If you’re looking for an instantly consuming read that will also make you want to consume lots of new things, pick up a copy of Roselle Lim’s debut novel, Natalie Tan’s Book of Luck & Fortune (Berkley). Roselle Lim’s tale is shaped by growing up as a sous chef to her father, carrying his love of cooking into her own life. Using culinary imagery and sprinkling the novel with recipes on scrumptious and authentic dishes, Roselle places a passion for cooking in her protagonist Natalie that is genuine and infectious.

Natalie Tan wants to be a great chef like her grandmother Laolao, but she doesn’t see eye to eye with her Ma-ma on the subject. Ma-ma is agoraphobic, bound to her home in Chinatown and dependent on her daughter. Knowing that professional culinary training would take Natalie far away from her, Ma-ma tries to dissuade Natalie from following her career dreams. The ongoing argument causes a rift in their relationship and the two-part in anger. Seven years of silence follow as Ma-ma stays put in with the help of a friend Celia and Natalie tries to follow her passion for cooking.

The silence between the two is shattered with a phone call from Celia–Ma-ma has passed away. Returning to the place of her childhood, Natalie is surprised to find that the vibrant community she remembers is struggling to keep up. Upon reading a moving letter of apology from her mother, Natalie decides to reinvigorate the neighborhood and her own ambitions as a cook by re-opening her Laolao’s restaurant. Unfortunately, though re-opening a restaurant is a difficult enough task on its own, Natalie must complete an additional challenge. When the neighborhood seer divines that Natalie must cook three recipes from her grandmother’s cookbook to assist her struggling neighbors before the restaurant can succeed, Natalie feels uninspired to act.

Natalie resents her neighbors for not helping more when she was in the house shouldering most of the duties Ma-ma could not accomplish. But, in the process of fulfilling her mission to revive Laolao’s restaurant, she comes to have a new appreciation for them. What follows is an intimate tale of forgiveness, discovery and growth. Finding new truths in her mother and grandmother’s lives through neighbors allows Natalie to view her own decisions and previous judgments in a new light.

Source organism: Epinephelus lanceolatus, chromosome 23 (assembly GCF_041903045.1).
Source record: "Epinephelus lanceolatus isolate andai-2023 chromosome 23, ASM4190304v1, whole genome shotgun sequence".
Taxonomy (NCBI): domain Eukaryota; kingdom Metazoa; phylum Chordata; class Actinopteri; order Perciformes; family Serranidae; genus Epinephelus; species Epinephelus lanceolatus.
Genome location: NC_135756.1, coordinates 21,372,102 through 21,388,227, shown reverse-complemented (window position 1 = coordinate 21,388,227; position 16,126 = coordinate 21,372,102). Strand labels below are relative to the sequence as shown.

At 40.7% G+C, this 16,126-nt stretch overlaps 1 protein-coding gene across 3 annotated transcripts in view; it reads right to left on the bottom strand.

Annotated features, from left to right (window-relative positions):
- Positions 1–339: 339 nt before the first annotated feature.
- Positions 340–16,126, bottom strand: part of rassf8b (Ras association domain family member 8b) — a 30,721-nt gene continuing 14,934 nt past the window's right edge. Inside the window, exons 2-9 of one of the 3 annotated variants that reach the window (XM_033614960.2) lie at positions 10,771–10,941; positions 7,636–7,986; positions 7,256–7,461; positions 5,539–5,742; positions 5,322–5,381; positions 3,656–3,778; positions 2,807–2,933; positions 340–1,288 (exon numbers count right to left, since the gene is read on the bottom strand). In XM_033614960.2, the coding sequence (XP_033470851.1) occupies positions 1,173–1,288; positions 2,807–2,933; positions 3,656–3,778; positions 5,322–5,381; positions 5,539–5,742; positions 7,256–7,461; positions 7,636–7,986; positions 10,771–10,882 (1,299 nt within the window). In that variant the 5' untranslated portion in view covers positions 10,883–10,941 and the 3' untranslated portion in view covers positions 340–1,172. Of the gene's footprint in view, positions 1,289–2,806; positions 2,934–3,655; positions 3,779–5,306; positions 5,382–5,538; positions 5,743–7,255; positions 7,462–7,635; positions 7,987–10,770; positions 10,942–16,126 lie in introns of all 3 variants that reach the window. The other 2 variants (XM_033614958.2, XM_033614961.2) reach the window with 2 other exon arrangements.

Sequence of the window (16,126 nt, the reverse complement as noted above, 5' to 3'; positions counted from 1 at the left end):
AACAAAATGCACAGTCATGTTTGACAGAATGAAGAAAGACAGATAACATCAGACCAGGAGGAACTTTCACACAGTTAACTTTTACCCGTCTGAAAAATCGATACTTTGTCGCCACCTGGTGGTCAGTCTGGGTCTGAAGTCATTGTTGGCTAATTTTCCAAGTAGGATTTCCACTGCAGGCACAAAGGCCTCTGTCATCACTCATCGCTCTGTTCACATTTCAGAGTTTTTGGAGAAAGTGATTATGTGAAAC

In this journey of discovery and transformation, the author Roselle balances the bitterness of losing a loved one with the sweet development of new relationships, and the quirky elements of magical realism in Natalie’s cooking. As classically illustrated in Like Water for Chocolate, there’s just something about the combination of cooking and magical realism that mixes beautifully in a story. Natalie’s food has the power to instill particular feelings in those that try it. For example, Natalie’s Arroz Caldo serves as comfort food, but more than simply satisfying Celia’s hunger, it conjures cherished memories. Natalie’s dish reminds her of “snuggling under afghans with my mother,” ushering nostalgia and pure happiness in just a spoonful of porridge. In addition to playing with the fun conventions of magical realism in food, a delectable new romance unfurls in the background of the story as Natalie opens her mind and heart up to her community.

A story you’ll want to savor, Natalie Tan’s Book of Luck & Fortune is available for purchase now.


Roselle Lim was born in the Philippines and immigrated to Canada as a child. She lived in north Scarborough in a diverse, Asian neighborhood.

She found her love of writing by listening to her Lola (paternal grandmother’s) stories about Filipino folktales. Growing up in a household where Chinese superstition mingled with Filipino Catholicism, she devoured books about mythology, which shaped the fantasies in her novels.

An artist by nature, she considers writing as “painting with words.” Visit her site at https://www.rosellelim.com/.